Navigating global equity markets

Executive summary:

  • Global investing is easily accessible through the financial markets
  • Many investors prefer to stick to companies and industries they are familiar with
  • But companies that may be considered "American" may be headquartered elsewhere. And even companies based in the U.S. may derive most of their revenues internationally
  • Investing in only U.S. companies may limit an investor's options

Global investing is a time-tested concept that got a major impetus during the exploration era when British, French, Spanish, and Dutch sailors forged trade routes across the oceans. This laid the foundation for today's North American economy. Fast forward to the present, and global investing is accessible to all through the financial markets – no need for galleons!

But many people hesitate to invest in companies outside their own borders. They prefer the names and industries they know and are familiar with. This is a well-known behavioral trait among investors, often referred to as "home country bias."

For U.S. investors, this bias can be limiting, considering that the U.S. comprises just 15.4% of global GDP (gross domestic product) and 4% of the global population while representing 62% of global market capitalization. In simpler terms, more than 96% of the world's population lives outside the U.S., and over 84% of global GDP is generated elsewhere. This stark contrast presents untapped potential for U.S. investors.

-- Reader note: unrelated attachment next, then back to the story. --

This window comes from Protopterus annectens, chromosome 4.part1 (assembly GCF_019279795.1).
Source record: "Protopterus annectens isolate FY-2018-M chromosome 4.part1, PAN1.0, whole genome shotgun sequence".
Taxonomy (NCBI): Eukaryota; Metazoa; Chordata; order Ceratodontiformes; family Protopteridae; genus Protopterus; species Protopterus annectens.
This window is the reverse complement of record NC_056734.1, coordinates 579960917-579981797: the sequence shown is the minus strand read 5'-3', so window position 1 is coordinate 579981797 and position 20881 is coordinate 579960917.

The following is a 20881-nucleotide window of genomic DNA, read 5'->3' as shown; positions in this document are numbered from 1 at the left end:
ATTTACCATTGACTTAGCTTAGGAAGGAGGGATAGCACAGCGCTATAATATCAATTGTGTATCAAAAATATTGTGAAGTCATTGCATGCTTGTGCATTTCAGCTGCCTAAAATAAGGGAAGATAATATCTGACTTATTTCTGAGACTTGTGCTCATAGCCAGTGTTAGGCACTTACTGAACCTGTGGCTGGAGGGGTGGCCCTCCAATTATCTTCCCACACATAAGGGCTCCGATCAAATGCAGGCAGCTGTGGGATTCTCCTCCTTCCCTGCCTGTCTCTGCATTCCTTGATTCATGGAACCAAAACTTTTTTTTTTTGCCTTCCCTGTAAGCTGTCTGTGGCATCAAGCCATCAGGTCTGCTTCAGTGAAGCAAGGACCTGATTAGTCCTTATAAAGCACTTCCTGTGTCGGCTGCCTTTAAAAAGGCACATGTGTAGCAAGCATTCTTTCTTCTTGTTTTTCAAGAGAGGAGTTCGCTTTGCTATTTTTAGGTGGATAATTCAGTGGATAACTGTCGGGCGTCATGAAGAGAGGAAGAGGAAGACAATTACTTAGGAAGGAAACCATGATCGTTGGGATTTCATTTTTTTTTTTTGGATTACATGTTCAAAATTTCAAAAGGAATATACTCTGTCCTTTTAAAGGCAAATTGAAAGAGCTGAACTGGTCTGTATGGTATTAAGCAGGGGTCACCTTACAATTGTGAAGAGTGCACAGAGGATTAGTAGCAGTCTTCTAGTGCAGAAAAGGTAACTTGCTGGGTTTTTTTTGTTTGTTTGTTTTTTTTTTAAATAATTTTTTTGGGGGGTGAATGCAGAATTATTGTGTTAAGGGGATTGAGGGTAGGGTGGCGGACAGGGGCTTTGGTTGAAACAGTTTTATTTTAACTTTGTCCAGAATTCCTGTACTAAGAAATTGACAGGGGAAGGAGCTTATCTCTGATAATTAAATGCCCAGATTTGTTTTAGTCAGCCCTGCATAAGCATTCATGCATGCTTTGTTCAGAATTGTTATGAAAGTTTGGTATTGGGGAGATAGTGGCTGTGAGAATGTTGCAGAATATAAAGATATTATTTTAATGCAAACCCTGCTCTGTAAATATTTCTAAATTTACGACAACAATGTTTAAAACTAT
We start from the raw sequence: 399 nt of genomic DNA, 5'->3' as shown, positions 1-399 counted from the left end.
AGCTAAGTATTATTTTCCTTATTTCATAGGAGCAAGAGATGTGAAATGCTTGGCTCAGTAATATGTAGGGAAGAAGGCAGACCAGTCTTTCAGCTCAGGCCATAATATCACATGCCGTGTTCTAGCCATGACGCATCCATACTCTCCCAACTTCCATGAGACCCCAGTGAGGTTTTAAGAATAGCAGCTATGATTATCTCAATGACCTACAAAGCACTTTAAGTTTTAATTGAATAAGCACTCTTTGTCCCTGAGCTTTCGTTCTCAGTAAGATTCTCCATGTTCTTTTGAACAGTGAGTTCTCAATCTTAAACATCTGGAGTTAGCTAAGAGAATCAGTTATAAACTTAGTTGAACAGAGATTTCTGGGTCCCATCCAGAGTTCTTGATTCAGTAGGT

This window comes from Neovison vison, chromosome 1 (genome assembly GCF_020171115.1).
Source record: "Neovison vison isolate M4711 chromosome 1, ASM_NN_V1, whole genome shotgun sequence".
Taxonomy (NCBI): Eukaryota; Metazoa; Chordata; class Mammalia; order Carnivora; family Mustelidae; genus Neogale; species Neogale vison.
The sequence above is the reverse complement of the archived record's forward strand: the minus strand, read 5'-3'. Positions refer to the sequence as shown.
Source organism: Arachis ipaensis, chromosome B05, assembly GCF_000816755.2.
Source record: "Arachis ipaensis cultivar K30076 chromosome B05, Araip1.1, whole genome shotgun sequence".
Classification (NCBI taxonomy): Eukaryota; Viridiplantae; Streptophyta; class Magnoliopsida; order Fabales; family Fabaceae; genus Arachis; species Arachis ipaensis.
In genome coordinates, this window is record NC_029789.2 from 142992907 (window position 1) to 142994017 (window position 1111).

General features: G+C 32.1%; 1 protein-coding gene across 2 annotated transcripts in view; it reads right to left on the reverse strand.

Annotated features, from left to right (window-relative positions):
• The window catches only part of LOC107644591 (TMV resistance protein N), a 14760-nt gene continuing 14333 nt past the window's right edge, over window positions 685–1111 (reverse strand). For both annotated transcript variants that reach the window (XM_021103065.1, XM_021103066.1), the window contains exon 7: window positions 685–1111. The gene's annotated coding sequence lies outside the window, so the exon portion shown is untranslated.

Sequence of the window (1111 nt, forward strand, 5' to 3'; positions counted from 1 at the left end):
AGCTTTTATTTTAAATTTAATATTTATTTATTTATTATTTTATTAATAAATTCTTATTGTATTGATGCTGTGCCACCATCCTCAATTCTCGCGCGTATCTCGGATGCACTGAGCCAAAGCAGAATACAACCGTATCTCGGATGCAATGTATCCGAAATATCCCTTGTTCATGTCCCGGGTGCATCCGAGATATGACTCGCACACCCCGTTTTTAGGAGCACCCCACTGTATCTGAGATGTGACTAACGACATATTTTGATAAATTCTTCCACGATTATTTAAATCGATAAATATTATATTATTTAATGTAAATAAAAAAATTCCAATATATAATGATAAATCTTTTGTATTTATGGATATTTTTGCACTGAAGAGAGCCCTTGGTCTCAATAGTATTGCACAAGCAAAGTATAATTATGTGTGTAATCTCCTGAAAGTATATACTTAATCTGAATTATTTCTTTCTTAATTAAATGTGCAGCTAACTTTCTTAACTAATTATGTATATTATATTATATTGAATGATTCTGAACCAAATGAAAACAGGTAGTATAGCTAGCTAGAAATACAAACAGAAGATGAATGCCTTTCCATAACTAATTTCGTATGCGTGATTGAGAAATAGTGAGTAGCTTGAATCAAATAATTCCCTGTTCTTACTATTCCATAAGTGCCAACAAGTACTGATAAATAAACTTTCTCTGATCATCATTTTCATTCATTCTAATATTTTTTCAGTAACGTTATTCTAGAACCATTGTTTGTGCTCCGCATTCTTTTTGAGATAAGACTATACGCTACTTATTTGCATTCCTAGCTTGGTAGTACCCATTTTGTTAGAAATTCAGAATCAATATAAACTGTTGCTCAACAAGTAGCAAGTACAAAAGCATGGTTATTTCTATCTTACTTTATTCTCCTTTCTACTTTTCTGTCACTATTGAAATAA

Look at the pie chart below, and you'll notice the U.S. has a commanding presence in the capital markets. The top 10 market-weighted stocks are U.S.-based, collectively accounting for about 18% of global equities – surpassing the entire EMEA region! It's understandable why many U.S. investors might favor U.S. stocks, even if U.S. large cap companies hadn't been the top performers over the past decade. (Remember, however, that past performance is no guarantee of future performance).

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Global equity market breakdown by country and region

Why non-U.S. stocks matter

Global equity market by country and region

Sources: MSCI ACWI Index, International Monetary Fund, World Bank, and Morningstar. Index returns represent past performance, are not a guarantee of future performance, and are not indicative of any specific investment. Indexes are unmanaged and cannot be invested in directly. Numbers may not add due to rounding.

Recognizable companies carry a certain level of trust and appeal, having woven themselves into the fabric of consumers' lives across generations. But many of these brands, the ones our parents and grandparents might have used, surprisingly hail from outside the United States. On the flip side, several U.S.-origin brands have successfully "transplanted" themselves abroad. This phenomenon challenges the notion that investments must be homegrown.

Among the top 10 global stocks I just mentioned are Apple and Amazon, two highly recognizable American companies. As of September 30, 2023, these two stocks accounted for more than 6% of the MSCI All-Country World Index. For many North American investors, it's second nature to have them in our portfolios. But here's the fascinating twist: in 2022, these companies earned only 40% (Apple) and 61% (Amazon) of their revenue from the United States.1 This makes them truly international players.